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Photos of Gehinnom

Shlomi Gil

Mendel Grossman’s job was to photograph “thriving life” in the Lodz ghetto for the Judenrat director who preferred to ingratiate himself to the Nazis. But confronting the real story of starvation, suffering, and death, he knew he had a different mission. He didn’t survive, but with his hidden camera, he managed to document the truth for generations.

Wednesday, July 22, 2015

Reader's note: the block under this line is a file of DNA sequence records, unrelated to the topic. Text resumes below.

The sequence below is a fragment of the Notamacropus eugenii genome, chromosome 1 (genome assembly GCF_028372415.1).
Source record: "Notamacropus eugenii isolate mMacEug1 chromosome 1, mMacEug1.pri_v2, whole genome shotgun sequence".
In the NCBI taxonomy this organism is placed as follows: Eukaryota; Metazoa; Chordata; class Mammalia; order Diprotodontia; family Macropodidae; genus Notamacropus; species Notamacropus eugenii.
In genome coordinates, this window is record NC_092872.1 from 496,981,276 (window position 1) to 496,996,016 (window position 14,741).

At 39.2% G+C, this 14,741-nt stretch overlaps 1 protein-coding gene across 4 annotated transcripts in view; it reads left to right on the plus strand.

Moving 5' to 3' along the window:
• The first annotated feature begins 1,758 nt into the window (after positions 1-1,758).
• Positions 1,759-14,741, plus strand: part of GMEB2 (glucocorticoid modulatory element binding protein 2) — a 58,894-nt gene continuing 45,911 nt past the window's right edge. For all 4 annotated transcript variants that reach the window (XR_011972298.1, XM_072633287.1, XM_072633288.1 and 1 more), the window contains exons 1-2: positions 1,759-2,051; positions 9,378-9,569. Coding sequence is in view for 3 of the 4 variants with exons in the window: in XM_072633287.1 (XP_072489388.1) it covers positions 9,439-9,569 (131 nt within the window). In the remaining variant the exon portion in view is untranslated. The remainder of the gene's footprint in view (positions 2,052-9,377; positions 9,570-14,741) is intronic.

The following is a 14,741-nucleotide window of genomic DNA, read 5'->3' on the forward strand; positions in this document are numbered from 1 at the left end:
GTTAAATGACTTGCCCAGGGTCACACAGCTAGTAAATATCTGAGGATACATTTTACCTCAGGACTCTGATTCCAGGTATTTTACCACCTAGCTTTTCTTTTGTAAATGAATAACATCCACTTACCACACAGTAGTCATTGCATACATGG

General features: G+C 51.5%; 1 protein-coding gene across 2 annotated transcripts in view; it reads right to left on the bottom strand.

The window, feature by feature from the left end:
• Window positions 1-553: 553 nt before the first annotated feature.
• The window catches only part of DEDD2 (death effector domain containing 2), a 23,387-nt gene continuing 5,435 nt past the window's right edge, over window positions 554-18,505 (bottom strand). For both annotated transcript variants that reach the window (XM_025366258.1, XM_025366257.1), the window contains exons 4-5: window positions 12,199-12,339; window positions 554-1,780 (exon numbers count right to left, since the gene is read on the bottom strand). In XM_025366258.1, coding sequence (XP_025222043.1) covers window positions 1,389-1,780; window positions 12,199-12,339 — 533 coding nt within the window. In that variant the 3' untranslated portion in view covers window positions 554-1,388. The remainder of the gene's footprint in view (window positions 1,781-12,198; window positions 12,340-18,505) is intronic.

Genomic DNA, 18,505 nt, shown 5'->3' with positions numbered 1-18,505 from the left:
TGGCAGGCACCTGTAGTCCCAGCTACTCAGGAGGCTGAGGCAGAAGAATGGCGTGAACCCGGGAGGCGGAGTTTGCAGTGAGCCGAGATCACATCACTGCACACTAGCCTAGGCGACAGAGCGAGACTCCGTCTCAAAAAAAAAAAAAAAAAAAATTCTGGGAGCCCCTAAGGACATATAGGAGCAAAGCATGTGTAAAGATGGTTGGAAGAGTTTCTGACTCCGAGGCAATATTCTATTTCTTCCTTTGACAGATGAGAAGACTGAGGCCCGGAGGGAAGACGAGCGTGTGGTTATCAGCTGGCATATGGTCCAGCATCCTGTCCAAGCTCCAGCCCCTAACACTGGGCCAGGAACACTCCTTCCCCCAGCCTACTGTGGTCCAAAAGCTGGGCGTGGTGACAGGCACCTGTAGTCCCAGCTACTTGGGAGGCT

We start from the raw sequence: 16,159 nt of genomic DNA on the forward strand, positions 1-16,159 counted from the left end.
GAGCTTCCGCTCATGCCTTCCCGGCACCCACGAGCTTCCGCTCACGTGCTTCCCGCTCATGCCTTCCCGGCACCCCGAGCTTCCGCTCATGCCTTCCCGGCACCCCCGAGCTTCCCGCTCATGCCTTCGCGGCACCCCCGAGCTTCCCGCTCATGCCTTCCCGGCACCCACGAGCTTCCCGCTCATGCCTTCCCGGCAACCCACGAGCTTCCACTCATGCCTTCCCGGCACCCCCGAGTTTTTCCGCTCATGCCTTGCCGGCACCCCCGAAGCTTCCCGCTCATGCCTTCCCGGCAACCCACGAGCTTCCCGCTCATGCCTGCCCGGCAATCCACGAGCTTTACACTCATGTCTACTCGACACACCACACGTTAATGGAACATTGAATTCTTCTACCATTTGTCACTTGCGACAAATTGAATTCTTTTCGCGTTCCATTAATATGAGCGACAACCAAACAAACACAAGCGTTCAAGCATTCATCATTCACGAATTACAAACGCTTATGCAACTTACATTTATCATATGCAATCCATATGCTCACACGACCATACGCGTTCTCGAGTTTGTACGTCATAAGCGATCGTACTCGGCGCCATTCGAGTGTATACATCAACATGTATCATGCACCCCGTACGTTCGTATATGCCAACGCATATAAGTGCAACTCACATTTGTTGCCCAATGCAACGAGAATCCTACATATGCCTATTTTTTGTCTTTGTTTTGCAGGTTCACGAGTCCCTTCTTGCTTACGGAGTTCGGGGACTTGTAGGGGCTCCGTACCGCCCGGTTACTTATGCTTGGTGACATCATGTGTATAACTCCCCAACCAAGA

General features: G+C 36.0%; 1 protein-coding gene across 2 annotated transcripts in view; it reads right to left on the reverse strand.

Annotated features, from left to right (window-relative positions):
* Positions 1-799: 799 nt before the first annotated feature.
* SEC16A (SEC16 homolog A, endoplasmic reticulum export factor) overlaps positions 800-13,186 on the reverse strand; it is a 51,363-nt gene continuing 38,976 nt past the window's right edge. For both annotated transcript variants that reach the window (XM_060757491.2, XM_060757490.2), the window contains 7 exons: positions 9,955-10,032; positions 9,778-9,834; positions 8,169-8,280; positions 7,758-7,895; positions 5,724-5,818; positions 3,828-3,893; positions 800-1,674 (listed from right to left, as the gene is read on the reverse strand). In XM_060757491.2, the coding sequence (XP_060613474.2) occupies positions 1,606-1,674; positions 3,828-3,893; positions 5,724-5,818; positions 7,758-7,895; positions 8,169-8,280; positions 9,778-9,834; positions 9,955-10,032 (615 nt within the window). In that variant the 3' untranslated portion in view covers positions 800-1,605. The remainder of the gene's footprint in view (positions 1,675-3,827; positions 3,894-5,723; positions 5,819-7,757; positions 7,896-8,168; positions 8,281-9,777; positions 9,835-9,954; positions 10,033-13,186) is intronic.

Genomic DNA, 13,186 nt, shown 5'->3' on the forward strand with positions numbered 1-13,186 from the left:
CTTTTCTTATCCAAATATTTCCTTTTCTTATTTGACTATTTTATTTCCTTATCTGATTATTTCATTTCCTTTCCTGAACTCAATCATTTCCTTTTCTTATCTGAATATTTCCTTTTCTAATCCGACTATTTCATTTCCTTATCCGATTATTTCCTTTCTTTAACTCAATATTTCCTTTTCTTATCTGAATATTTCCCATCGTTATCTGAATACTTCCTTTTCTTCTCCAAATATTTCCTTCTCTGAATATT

Walking at night was especially difficult. It was already April, but the lingering European winter of 1945 was brutal. Yet in endless rows, the prisoners marched on, the thin blankets — if you could call them that — doing little to ward off the frozen gusts of wind. If the cold were the only thing afflicting the miserable prisoners, they would be happy; as it was, starvation and the diseases that ravaged their weakened bodies left them little chance of survival. North of Berlin, not far from the Sachsenhausen concentration camp, Eliezer Greenfeld had already been marching for tens of kilometers when he thought he recognized someone he knew from his life in Lodz marching a few rows in front. He quickened his pace and caught up — he was right! It was Mendel Grossman, the legendary photographer of the Lodz ghetto. “We walked together for a while,” Greenfeld recalled this summer, 70 years after the end of World War II. “We were marching about 30 kilometers a day with rags on our feet and not much more to keep us protected from the biting cold. Anyone who couldn’t keep up the pace would be pulled out of the line and shot.” On the third day of the death march, Grossman began to collapse. “His friends dragged him along for a few hours, but in the end, the guards discovered that he wasn’t walking on his own steam, so they pulled him to the side of the road and put a bullet through him. We weren’t allowed to stall, but I knew him and so I turned around. I watched as the guards kicked him off to the side and covered him with his own blanket.”   Into the Ghetto Two months later, the war would be over. But althoughMendelGrossman didn’t survive, he left an enduring legacy, one that would testify in photographs to the horrors of ghetto life before the deportations. Who was this man in the oversized trench coat open just enough for a camera lens to peek through, as his hand clicked the shutter through a hole in the pocket?

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